Rose is the Hyde to Parker's Jekyll. Parker has solved his long-distance woes by recognizing that he needs to be ridiculously selective with his shot. Rose tries to attack the same problem by stubbornly shooting more and shooting from everywhere:

*Note: Rose's % on wide open 3's goes up to 27.8% if you remove desperation heaves.

I've written in the past a lot about how Rose could benefit from ditching his 3 pointers, but maybe a more prudent approach is what Tony Parker has done. Parker has transformed himself from a very poor 3 point shooter early on in his career to among the league leaders in 3 point percentage by exercising extreme judiciousness in choosing when to shoot those 3's - he only shoots 16% of his 3's with a defender within 4 feet of him. Meanwhile, Rose makes things way harder for himself by taking way too many contested 3's.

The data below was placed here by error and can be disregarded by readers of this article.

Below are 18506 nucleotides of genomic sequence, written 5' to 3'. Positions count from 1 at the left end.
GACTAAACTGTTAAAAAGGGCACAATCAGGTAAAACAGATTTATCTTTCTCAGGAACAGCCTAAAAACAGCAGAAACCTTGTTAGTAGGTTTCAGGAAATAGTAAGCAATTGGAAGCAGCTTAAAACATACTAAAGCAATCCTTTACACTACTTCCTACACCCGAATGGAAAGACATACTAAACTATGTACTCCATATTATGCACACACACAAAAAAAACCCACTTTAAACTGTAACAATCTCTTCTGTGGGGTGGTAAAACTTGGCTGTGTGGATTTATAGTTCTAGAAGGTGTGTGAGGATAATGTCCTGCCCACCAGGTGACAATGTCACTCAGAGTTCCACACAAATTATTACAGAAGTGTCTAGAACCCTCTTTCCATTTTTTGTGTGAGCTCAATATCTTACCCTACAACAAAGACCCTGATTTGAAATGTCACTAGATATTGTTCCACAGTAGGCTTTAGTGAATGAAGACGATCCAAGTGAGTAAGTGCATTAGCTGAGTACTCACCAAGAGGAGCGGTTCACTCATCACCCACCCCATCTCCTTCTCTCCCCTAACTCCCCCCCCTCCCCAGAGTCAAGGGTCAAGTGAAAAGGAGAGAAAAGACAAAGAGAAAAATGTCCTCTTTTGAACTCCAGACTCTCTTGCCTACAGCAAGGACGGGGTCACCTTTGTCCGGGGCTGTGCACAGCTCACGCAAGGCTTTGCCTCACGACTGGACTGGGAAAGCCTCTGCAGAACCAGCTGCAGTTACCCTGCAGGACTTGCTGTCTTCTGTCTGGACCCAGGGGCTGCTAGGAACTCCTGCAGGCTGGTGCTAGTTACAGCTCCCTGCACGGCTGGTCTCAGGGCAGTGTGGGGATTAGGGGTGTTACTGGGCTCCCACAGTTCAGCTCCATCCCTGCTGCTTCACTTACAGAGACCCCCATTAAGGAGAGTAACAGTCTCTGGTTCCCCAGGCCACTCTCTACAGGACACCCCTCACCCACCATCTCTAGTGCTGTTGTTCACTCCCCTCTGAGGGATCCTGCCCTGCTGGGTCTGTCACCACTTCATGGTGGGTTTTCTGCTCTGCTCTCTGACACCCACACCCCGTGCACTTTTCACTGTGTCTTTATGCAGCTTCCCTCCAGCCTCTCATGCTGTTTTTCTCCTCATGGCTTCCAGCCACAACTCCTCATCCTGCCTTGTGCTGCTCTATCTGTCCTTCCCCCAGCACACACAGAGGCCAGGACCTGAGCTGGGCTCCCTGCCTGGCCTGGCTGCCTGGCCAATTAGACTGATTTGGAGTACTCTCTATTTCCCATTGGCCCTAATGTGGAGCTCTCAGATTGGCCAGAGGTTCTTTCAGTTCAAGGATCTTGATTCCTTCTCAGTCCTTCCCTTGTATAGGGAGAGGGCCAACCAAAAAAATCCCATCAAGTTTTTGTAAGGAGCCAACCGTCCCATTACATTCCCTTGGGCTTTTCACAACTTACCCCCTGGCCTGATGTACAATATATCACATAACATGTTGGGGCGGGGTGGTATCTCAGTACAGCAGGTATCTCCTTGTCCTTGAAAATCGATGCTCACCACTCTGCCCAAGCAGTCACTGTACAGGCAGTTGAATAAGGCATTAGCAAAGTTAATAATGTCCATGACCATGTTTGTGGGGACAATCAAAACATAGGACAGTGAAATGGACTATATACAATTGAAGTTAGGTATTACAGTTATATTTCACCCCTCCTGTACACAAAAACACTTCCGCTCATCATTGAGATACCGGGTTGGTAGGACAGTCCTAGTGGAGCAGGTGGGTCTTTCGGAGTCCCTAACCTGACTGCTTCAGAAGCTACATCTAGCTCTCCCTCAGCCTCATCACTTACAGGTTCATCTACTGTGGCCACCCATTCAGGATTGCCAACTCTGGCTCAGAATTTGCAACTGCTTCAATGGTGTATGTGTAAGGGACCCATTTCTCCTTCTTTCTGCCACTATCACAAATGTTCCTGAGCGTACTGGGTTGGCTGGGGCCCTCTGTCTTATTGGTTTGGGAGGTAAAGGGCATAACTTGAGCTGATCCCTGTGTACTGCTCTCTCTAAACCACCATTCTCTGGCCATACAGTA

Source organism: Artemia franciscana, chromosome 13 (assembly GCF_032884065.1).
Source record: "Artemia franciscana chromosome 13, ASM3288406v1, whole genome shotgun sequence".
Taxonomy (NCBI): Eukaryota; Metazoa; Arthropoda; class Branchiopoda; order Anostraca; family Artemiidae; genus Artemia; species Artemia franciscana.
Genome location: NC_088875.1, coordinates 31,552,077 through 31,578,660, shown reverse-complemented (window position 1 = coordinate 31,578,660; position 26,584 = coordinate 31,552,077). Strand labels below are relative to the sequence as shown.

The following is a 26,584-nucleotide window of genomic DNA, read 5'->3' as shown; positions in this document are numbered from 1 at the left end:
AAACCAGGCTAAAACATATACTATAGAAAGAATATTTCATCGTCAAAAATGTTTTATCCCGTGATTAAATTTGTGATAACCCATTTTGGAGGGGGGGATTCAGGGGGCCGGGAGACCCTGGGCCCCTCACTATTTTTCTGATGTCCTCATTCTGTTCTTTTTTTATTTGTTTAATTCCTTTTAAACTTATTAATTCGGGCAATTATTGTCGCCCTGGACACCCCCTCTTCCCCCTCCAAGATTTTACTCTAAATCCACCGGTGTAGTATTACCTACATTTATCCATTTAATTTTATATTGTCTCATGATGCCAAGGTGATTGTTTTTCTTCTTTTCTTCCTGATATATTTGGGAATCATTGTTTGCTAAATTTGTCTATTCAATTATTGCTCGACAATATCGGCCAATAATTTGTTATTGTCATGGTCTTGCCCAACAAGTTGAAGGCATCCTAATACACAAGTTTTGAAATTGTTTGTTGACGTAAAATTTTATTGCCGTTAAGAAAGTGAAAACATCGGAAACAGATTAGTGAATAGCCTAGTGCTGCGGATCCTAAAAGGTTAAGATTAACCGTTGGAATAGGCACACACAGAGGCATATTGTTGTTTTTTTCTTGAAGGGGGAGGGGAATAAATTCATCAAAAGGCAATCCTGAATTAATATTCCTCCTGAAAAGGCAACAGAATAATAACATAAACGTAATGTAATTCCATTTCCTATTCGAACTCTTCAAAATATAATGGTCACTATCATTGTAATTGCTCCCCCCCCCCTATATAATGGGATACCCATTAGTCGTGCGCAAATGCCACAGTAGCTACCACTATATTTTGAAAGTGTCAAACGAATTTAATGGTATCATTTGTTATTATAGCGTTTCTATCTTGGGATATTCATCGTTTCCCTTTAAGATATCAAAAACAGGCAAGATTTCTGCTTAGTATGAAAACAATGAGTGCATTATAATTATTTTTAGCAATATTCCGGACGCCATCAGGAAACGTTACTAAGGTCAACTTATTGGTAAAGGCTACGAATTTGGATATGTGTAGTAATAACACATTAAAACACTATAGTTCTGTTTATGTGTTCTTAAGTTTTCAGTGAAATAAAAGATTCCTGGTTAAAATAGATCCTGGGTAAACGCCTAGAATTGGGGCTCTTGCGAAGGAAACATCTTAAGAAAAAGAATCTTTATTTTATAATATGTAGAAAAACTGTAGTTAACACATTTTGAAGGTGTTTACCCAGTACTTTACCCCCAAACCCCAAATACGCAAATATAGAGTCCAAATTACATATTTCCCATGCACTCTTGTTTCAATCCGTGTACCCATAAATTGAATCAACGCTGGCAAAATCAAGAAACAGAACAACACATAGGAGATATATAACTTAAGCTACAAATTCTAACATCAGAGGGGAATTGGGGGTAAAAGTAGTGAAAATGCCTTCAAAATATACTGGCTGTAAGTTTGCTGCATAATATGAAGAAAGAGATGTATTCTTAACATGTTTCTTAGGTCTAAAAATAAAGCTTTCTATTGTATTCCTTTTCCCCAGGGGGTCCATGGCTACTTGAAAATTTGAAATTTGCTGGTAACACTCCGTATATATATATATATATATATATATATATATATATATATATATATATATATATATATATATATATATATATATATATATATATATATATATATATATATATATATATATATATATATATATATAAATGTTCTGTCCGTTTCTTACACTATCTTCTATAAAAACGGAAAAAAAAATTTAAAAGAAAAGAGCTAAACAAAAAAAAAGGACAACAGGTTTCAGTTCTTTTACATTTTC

Rose compounds his problem as well because unlike Parker, he refuses to accept that he is not good at shooting 3's. If a defense sags off him, he takes it as a personal insult and is determined to prove it is a mistake.

Last year, ESPN's Jon Greenberg asked Rose about his 3 point shooting in a postgame presser. This is what Rose had to say:

"My mentality is not going to change," Rose said. "I'm going to shoot the ball. I'm a scoring guard."

"I'm taking whatever they give me," Rose said. "I'm not going to let anyone dictate the way that I play. If they're giving me shots, I'm going to take them. Shots that I normally make, I'm going to keep taking them. I could care less what anyone says or talk about my game. They're giving me shots, I should be able to make those shots."